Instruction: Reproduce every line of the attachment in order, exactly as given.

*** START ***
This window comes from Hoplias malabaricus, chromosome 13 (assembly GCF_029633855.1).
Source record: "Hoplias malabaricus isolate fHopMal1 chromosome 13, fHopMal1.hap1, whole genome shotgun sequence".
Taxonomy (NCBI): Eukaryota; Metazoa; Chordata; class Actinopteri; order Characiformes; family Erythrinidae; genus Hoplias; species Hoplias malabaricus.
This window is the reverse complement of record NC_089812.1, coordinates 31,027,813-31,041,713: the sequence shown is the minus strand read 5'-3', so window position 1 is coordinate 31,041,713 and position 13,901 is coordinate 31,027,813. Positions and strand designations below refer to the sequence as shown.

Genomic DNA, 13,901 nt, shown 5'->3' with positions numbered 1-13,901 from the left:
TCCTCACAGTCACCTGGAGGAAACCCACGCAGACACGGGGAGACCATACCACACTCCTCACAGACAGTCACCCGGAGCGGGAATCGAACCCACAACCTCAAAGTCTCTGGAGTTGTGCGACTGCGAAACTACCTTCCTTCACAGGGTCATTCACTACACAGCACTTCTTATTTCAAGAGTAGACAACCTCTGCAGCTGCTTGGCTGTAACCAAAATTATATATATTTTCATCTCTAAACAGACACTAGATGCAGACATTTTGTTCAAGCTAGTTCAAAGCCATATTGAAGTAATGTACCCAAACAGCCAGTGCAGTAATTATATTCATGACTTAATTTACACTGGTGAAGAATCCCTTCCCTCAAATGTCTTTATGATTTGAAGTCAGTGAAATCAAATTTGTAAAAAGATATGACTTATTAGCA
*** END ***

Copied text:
This window comes from Hoplias malabaricus, chromosome 13 (assembly GCF_029633855.1).
Source record: "Hoplias malabaricus isolate fHopMal1 chromosome 13, fHopMal1.hap1, whole genome shotgun sequence".
Taxonomy (NCBI): Eukaryota; Metazoa; Chordata; class Actinopteri; order Characiformes; family Erythrinidae; genus Hoplias; species Hoplias malabaricus.
This window is the reverse complement of record NC_089812.1, coordinates 31,027,813-31,041,713: the sequence shown is the minus strand read 5'-3', so window position 1 is coordinate 31,041,713 and position 13,901 is coordinate 31,027,813. Positions and strand designations below refer to the sequence as shown.

Genomic DNA, 13,901 nt, shown 5'->3' with positions numbered 1-13,901 from the left:
TCCTCACAGTCACCTGGAGGAAACCCACGCAGACACGGGGAGACCATACCACACTCCTCACAGACAGTCACCCGGAGCGGGAATCGAACCCACAACCTCAAAGTCTCTGGAGTTGTGCGACTGCGAAACTACCTTCCTTCACAGGGTCATTCACTACACAGCACTTCTTATTTCAAGAGTAGACAACCTCTGCAGCTGCTTGGCTGTAACCAAAATTATATATATTTTCATCTCTAAACAGACACTAGATGCAGACATTTTGTTCAAGCTAGTTCAAAGCCATATTGAAGTAATGTACCCAAACAGCCAGTGCAGTAATTATATTCATGACTTAATTTACACTGGTGAAGAATCCCTTCCCTCAAATGTCTTTATGATTTGAAGTCAGTGAAATCAAATTTGTAAAAAGATATGACTTATTAGCA